Friday, May 22, 2009

the capacity of brilliant people, appointed to high positions in the federal government from outside, to screw up is legendary

From Free Exchange:

Posted by: | NEW YORK
Fiscal policy

WHEN asked my assessment of the government's handling of the financial crisis, I usually say it is too soon to tell. But I am very concerned it is doing too much, too soon and too fast. Their current agenda (not even an exhaustive list): fix financial markets, boost aggregate demand, set up a new regulatory framework, decide how much bankers should be paid, create a market for green technology, repair infrastructure, repair schools, and fix entitlements. That would be ambitious for God to achieve, even given eight days, let alone mere mortals.

Despite the ambitious agenda, the Treasury remains understaffed. Richard Posner reckons that may not be the worst thing.

Obama is extremely able and self-confident and has appointed on the whole very able people to his staff and to the departments; some of them are brilliant. But the capacity of brilliant people, appointed to high positions in the federal government from outside, to screw up is legendary. The danger is amplified when the government tries to do too much. The economist Frank Knight used to quip that although production beyond capacity is a contradiction in terms, it is observed every day in academia—to which we can add, in the U.S. government as well. There is danger that the government is trying to do too much and that the economic consequences will be negative and serious.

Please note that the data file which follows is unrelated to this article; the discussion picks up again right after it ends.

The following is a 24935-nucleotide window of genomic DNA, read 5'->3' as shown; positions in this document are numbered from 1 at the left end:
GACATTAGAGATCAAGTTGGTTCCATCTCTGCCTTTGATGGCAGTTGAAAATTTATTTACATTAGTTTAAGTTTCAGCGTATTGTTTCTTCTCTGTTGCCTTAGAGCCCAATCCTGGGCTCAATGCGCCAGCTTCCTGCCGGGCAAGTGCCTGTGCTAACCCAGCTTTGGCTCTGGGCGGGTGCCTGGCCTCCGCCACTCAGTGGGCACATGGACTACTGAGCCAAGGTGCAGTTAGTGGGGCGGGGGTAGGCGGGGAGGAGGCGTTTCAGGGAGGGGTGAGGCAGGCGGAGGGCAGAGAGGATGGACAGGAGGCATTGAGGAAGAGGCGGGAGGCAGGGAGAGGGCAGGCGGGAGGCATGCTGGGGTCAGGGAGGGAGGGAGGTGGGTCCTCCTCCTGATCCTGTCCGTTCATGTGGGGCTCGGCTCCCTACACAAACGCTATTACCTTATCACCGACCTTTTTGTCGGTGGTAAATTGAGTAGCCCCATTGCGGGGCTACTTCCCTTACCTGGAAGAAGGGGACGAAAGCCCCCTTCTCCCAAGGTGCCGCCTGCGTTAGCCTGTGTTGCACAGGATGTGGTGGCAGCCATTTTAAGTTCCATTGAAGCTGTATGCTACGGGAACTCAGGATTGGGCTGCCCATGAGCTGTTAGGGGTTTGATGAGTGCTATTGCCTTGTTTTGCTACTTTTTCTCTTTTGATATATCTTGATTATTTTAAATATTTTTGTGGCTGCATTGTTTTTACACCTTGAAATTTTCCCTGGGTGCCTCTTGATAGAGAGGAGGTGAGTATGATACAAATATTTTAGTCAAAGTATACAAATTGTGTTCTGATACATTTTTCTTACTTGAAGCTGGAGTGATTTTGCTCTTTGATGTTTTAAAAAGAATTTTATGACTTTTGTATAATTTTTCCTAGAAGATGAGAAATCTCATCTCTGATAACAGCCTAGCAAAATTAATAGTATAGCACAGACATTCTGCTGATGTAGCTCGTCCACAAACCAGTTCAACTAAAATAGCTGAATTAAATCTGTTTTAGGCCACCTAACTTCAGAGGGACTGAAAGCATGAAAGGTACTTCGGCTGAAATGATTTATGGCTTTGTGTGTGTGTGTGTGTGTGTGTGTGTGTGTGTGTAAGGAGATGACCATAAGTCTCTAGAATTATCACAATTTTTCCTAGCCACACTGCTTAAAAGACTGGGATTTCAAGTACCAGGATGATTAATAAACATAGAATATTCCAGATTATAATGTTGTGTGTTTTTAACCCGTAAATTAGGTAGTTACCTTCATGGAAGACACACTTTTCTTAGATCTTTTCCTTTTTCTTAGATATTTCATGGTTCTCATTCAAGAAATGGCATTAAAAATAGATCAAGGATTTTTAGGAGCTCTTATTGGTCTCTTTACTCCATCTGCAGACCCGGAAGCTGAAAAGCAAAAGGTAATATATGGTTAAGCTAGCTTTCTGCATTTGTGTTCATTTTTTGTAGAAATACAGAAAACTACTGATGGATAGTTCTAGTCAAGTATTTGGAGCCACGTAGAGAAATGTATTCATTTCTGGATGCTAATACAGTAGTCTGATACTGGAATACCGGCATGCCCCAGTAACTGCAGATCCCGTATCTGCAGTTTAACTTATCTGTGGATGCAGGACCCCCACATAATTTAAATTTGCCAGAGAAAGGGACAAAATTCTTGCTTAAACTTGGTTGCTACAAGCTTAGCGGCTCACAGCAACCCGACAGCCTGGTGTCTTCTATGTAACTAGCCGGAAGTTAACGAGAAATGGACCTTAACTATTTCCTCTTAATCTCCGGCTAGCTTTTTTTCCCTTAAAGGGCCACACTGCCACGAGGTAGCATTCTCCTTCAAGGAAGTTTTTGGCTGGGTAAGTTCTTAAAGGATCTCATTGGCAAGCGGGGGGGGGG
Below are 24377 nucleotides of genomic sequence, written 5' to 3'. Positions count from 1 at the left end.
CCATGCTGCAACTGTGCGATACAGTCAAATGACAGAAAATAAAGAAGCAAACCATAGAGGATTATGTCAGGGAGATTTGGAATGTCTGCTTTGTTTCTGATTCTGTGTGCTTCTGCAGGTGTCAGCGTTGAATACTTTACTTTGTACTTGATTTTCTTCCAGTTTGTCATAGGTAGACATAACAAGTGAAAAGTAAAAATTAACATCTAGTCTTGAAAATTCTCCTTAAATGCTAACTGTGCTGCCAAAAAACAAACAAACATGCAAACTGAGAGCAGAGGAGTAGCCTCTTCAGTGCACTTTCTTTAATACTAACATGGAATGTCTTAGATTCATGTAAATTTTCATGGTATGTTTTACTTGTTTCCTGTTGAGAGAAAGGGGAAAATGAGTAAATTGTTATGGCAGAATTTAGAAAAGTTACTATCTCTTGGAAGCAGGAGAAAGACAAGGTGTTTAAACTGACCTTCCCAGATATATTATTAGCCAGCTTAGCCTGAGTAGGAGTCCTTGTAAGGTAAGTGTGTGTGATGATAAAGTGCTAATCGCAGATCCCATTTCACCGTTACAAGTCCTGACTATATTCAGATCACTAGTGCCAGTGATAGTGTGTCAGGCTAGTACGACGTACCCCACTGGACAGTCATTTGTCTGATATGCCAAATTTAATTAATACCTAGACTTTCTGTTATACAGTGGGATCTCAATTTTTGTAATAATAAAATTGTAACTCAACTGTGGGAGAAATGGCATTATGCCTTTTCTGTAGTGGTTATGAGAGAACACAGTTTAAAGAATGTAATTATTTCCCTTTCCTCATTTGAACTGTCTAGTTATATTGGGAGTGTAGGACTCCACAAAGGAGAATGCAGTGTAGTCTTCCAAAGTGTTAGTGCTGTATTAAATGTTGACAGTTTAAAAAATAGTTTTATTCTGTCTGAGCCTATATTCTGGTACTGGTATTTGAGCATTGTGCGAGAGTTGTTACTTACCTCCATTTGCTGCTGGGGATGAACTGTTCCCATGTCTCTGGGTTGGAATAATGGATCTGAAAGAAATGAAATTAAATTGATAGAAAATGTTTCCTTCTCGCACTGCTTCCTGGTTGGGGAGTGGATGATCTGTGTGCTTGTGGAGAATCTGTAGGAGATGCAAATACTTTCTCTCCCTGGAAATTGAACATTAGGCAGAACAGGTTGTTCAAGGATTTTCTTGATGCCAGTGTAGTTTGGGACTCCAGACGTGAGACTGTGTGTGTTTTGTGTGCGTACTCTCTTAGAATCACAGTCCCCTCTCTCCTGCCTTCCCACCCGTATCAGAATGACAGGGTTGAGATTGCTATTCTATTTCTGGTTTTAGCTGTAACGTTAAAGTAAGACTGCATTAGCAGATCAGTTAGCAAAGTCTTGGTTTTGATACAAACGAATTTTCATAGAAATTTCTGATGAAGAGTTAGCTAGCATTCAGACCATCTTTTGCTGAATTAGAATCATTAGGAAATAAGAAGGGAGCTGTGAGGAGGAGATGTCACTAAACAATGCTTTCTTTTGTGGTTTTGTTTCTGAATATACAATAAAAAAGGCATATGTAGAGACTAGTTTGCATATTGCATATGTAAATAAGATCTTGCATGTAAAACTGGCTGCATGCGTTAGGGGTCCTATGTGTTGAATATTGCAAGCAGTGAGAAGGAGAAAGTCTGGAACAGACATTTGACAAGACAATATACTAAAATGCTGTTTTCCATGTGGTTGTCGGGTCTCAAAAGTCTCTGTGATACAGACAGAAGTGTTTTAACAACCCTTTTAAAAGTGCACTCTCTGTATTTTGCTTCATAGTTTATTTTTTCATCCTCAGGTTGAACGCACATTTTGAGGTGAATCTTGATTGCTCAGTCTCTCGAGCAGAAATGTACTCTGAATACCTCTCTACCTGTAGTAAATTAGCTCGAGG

The administration seems to suffer from the belief that government can do better by taking control and managing everything. For example, on health care there appears to be a belief that the White House can cut costs and expand coverage. The details of its plans remain uncertain, though the libertarian in me is instinctively sceptical. Health-care spending can surely be more efficient, but it has gotten wasteful because of thick layers of perverse incentives. Lowering costs and delivering effective health care to more people requires re-evaluating what health care is meant to provide. If there was potential for effective cost control from the top, the industry would have reaped the benefits already.

The last thing the American economy needs are more rules and bureaucracy. It needs thoughtful and creative approaches to health care, financial regulation, and taxation. Rather than expanding the scope of government and adding new rules, it would be more productive to set up the right incentives to illicit better behaviour. Getting that right is not a trivial task. Solving any one of the problems on the government's to-do list would be a tremendous achievement, but it seems doing too much at once runs the risk of getting things very wrong."

Don the libertarian Democrat wrote:
May 22, 2009 15:52